Esinam has officially been a Roberts for 1 week. When I think of everything we have discussed and she has learned, I'm surprised she hasn't had a meltdown with how overwhelming it must be! She has been a trooper, a bit tired and taking naps along with Carter, but a trooper!
She helps with everything and will even take charge with Carter when it comes to getting him in and out of the car. She would like me to assign more chores to her (she cleans her room, cleans the bathroom she shares with the boys and does dishes if I make dinner), but I told her we will see how it goes when school starts. I realize she is used to working hard at home and I expect her to do the same here, but I would rather she put her efforts towards school and experiencing what the US and high school have to offer.
She saw her first vacuum and learned how to use it (I knew to warn her of the noise prior to starting it)
We purchased her first swim suit - she had never tried one on, never been swimming and asked if she could get a swim suit that goes down to her knees. No, sorry. They don't make those :) but you can wear shorts over your suit.
We discussed how credit works in the US and how everyone uses credit to buy way more than than can afford
We explained, to her amazement, that we are not RICH in America. Some of our friends have homes more than twice the size of ours.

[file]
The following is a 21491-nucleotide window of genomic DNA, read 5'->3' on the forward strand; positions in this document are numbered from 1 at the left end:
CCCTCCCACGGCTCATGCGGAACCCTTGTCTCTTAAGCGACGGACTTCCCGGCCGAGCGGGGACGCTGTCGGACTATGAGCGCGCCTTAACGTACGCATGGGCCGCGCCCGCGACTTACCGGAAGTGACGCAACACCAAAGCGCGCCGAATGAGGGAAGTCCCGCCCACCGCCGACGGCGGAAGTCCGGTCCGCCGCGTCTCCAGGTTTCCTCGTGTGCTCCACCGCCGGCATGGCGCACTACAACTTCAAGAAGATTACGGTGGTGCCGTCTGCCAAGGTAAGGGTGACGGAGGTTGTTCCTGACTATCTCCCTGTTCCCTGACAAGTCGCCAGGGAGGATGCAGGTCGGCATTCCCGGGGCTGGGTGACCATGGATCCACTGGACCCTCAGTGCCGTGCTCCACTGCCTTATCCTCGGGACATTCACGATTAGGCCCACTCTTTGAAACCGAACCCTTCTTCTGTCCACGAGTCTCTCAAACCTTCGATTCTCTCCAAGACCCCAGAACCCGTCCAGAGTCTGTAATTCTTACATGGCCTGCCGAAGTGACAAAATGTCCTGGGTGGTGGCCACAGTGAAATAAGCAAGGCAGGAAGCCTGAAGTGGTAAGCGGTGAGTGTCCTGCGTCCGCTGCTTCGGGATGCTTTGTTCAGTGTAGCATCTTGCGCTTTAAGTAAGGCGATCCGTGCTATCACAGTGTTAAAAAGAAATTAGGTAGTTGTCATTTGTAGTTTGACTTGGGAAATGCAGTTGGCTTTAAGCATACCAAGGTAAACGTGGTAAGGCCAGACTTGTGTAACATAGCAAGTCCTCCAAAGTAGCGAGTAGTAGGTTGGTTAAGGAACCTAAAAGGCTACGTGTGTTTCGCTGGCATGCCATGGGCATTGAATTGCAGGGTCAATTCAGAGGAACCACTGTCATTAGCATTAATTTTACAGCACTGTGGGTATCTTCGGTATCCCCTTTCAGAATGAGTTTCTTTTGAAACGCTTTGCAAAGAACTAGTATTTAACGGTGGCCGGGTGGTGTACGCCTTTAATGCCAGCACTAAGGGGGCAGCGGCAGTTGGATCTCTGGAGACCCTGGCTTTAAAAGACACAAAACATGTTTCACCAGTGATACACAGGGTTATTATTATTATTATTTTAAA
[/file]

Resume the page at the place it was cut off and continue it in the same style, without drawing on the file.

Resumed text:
She saw her first dishwasher and learned how to use it - although she is still more comfortable doing dishes by hand
She learned about coupons! I scored 2 shirts for Carter today that would have been $30, but I paid $2.
She used a clothes washing machine for the first time
She used a microwave for the first time
Used an electric stove for the first time
We got her cell phone set up on our family plan (I've got to be able to reach her if I'm the carpooler)
Things I've learned about life in Ghana:
Washing clothes can take half of a day depending on how much she has to do
All her cooking is done over a fire outdoors
Cell phones are not allowed at school and her school is a boarding school (this is very common in Ghana and should not be confused with our version of boarding schools) so, calling home requires money and a pay phone.
I've learned a ton more, but it is more personal about her family life so I won't share it here.
My life with a teenager:
If only our kids could grow into such a "good" teenager. When reviewing the family rules with her (questionnaire provided by AFS) she pretty much set them. She told us she is not allowed to date. She can go out with groups, but not with a single boy. She also has to be home by 9 pm on a school night and 10:30 on a weekend. Quite a bit stricter than we would have been, but it works for me! I love that she respects her parents so much that she will stick to their rules when she is a half a world away.
Registration was crazy. Kids EVERYWHERE! We learned that soccer try-outs are MONDAY and you have to have a physical before then and pay $50 to participate prior to try-outs. We also had to locate and purchase soccer cleats and shin guards and socks. Try-outs are twice a day for 2 days and then practice will be daily... still not sure how I'll swing this with 2 age 2 and under.
Not sure I'm ready to be a real true soccer mom.